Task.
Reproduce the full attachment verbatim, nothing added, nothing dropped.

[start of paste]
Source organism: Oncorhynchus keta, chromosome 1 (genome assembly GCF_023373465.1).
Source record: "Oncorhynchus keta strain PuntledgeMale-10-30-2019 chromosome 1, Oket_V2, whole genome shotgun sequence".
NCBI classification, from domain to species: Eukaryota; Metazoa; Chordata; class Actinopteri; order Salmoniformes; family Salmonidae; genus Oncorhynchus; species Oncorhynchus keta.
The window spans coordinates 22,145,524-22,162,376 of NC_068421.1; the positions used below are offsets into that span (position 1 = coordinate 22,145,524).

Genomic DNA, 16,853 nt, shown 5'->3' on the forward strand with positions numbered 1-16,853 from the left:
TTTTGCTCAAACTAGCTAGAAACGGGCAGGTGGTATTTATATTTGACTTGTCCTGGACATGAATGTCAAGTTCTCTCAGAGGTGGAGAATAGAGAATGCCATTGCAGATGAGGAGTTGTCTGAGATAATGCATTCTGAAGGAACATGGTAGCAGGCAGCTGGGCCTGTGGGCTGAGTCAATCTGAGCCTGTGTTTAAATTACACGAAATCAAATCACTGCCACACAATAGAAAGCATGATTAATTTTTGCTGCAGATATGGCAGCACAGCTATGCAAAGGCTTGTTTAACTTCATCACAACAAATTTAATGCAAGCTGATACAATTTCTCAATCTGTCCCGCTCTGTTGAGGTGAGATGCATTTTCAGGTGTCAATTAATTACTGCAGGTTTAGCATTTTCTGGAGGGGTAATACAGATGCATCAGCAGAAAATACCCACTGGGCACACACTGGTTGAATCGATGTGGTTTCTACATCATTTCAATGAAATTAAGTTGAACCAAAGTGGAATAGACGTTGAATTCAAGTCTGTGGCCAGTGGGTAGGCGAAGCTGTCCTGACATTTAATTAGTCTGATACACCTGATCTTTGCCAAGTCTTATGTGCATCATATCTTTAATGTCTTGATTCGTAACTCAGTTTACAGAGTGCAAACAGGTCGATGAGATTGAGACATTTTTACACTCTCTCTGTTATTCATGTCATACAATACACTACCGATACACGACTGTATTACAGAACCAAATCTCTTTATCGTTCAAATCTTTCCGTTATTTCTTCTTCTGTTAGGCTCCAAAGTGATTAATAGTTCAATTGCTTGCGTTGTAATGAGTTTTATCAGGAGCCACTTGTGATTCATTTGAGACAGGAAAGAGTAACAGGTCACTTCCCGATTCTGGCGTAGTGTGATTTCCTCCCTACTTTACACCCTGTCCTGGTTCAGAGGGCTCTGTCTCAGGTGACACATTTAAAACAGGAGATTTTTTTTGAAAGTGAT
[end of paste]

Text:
Source organism: Oncorhynchus keta, chromosome 1 (genome assembly GCF_023373465.1).
Source record: "Oncorhynchus keta strain PuntledgeMale-10-30-2019 chromosome 1, Oket_V2, whole genome shotgun sequence".
NCBI classification, from domain to species: Eukaryota; Metazoa; Chordata; class Actinopteri; order Salmoniformes; family Salmonidae; genus Oncorhynchus; species Oncorhynchus keta.
The window spans coordinates 22,145,524-22,162,376 of NC_068421.1; the positions used below are offsets into that span (position 1 = coordinate 22,145,524).

Genomic DNA, 16,853 nt, shown 5'->3' on the forward strand with positions numbered 1-16,853 from the left:
TTTTGCTCAAACTAGCTAGAAACGGGCAGGTGGTATTTATATTTGACTTGTCCTGGACATGAATGTCAAGTTCTCTCAGAGGTGGAGAATAGAGAATGCCATTGCAGATGAGGAGTTGTCTGAGATAATGCATTCTGAAGGAACATGGTAGCAGGCAGCTGGGCCTGTGGGCTGAGTCAATCTGAGCCTGTGTTTAAATTACACGAAATCAAATCACTGCCACACAATAGAAAGCATGATTAATTTTTGCTGCAGATATGGCAGCACAGCTATGCAAAGGCTTGTTTAACTTCATCACAACAAATTTAATGCAAGCTGATACAATTTCTCAATCTGTCCCGCTCTGTTGAGGTGAGATGCATTTTCAGGTGTCAATTAATTACTGCAGGTTTAGCATTTTCTGGAGGGGTAATACAGATGCATCAGCAGAAAATACCCACTGGGCACACACTGGTTGAATCGATGTGGTTTCTACATCATTTCAATGAAATTAAGTTGAACCAAAGTGGAATAGACGTTGAATTCAAGTCTGTGGCCAGTGGGTAGGCGAAGCTGTCCTGACATTTAATTAGTCTGATACACCTGATCTTTGCCAAGTCTTATGTGCATCATATCTTTAATGTCTTGATTCGTAACTCAGTTTACAGAGTGCAAACAGGTCGATGAGATTGAGACATTTTTACACTCTCTCTGTTATTCATGTCATACAATACACTACCGATACACGACTGTATTACAGAACCAAATCTCTTTATCGTTCAAATCTTTCCGTTATTTCTTCTTCTGTTAGGCTCCAAAGTGATTAATAGTTCAATTGCTTGCGTTGTAATGAGTTTTATCAGGAGCCACTTGTGATTCATTTGAGACAGGAAAGAGTAACAGGTCACTTCCCGATTCTGGCGTAGTGTGATTTCCTCCCTACTTTACACCCTGTCCTGGTTCAGAGGGCTCTGTCTCAGGTGACACATTTAAAACAGGAGATTTTTTTTGAAAGTGAT